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News Service of FL



THE CAPITAL, TALLAHASSEE, Sept. 20, 2010…Shortly after he was elected, Gov. Charlie Crist set the tone for his term as chief executive by declaring, “lawyers are back,” signaling an end to his predecessor, Gov. Jeb Bush’s, support for lawsuit limits.

But Monday, Republican Rick Scott again made trial lawyers a target – outlining a handful of legislative proposals that would make it tougher for car manufacturers, insurance companies, and doctors to be sued.

Scott unveiled the measures as part of a broad package of pocketbook issues that he said was designed to fix a “culture of failure,” he attached by name to Democratic opponent Alex Sink. Scott, however, made no mention of the Republican-ruled Legislature which has written the laws in Florida for more than a decade.

Still, most of Scott’s push for reducing the liability of state-run Citizens Property Insurance Corp., sounded much like the tactics tried by Crist and lawmakers – who have struggled to bring private insurers into the hurricane-prone state. Similarly, his plan to lower insurance costs stemming from sinkhole claims relies heavily on reducing “abuse and fraud” within the system – an approach that lawmakers also have pursued.

Scott, however, does appear poised to break new ground – if elected – by advancing the most sweeping package of pro-business lawsuit limits since shortly after Bush took office in 1999. The House Speaker that year was John Thrasher, now a state senator and chairman of the Florida Republican Party and, like most establishment Republicans, a recent convert to the Scott campaign.

House and Senate GOP leaders already have said they expect to impose new lawsuit restrictions next spring – a drive Sink and Democratic allies including trial lawyers, unions and state workers are certain to oppose.

“About the only place citizens are equal to big corporations is in front of a judge,” said Kyra Jennings, a Sink spokeswoman. “Unfortunately, Rick Scott’s so-called reform plan would close the door to the courthouse for many Floridians.”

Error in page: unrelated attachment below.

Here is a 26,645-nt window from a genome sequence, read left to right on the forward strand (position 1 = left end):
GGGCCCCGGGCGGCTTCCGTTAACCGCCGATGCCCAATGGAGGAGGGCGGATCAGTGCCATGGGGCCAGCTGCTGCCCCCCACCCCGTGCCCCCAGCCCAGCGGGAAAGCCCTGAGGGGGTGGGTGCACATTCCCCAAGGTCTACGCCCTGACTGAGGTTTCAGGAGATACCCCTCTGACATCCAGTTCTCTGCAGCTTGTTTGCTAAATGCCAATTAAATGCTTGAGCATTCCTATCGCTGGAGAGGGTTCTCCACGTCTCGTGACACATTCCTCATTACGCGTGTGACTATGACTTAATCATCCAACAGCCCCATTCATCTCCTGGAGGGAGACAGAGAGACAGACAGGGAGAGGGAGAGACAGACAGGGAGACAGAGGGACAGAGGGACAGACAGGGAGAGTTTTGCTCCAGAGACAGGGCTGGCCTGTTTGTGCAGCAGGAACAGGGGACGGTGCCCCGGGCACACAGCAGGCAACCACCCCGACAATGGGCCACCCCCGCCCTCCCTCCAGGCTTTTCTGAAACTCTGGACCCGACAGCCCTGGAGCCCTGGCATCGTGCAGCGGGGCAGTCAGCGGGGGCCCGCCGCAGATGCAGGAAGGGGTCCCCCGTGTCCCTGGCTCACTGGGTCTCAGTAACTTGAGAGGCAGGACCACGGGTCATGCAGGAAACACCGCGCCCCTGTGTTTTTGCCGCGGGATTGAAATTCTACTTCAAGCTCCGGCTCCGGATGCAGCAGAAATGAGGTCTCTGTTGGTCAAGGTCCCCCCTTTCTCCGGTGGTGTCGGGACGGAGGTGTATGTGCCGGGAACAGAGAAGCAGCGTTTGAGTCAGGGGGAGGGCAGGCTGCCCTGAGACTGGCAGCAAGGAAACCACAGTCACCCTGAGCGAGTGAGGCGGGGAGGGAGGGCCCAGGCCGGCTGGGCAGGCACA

Scott has cast himself as a common-sense business professional, whose outside vantage point will allow him to repair a broken state government.

Jennings, however, pointed to another part of Scott’s outsider background, serving as CEO of hospital giant Columbia/HCA, which paid $1.7 billion in fines and settlement to resolve Medicaid and Medicare fraud accusations three years after he left the company, saying . Making it harder to sue, she said, makes sense for Scott.

“It’s to be expected from an unethical businessman whose company committed one of the largest frauds against taxpayers in history,” she said.

Scott’s civil justice proposals include shielding insurers from “bad faith” lawsuits brought by those not covered by a policy, but who suffered damages or legal costs. Scott also would redefine Florida’s “crashworthiness doctrine,” giving vehicle manufacturers additional defenses in suits involving defects; more legal protections for companies that partner with governments to provide disaster relief; tighter limits on expert testimony; and liability limits for doctors who treat Medicaid patients.

The Medicaid provision has already been advanced by Senate President-designate Mike Haridopolos, R-Merritt Island, as a means to rein-in skyrocketing costs in the state-federal program.

“I think we’d be very supportive” of what Scott outlined, Senate Judiciary Committee Chairman Joe Negron, R-Stuart, told the News Service of Florida. “We’ve heard repeatedly that some physicians won’t treat Medicaid patients because of the legal risks involved.”

Scott’s package of lawsuit limits was debuted just days after he was endorsed by the Florida Chamber of Commerce, which regularly prods lawmakers for measures to block business lawsuits. William Large, who heads the Florida Justice Reform Institute, started by the chamber, said that at least half of Scott’s plan reflected issues his organization has earlier promoted.

“This is a very ambitious agenda,” Large said.

But Paul Jess, general counsel for the Florida Justice Association, the organization representing plaintiffs’ attorneys, said Scott is more intent on protecting car manufacturers, insurance companies, and bad doctors over Floridians, or even small businesses that could become the target for more law suits under the plan.

“If he thinks he’s going after trial lawyers, he’s really making businesses and people the target,” Jess said.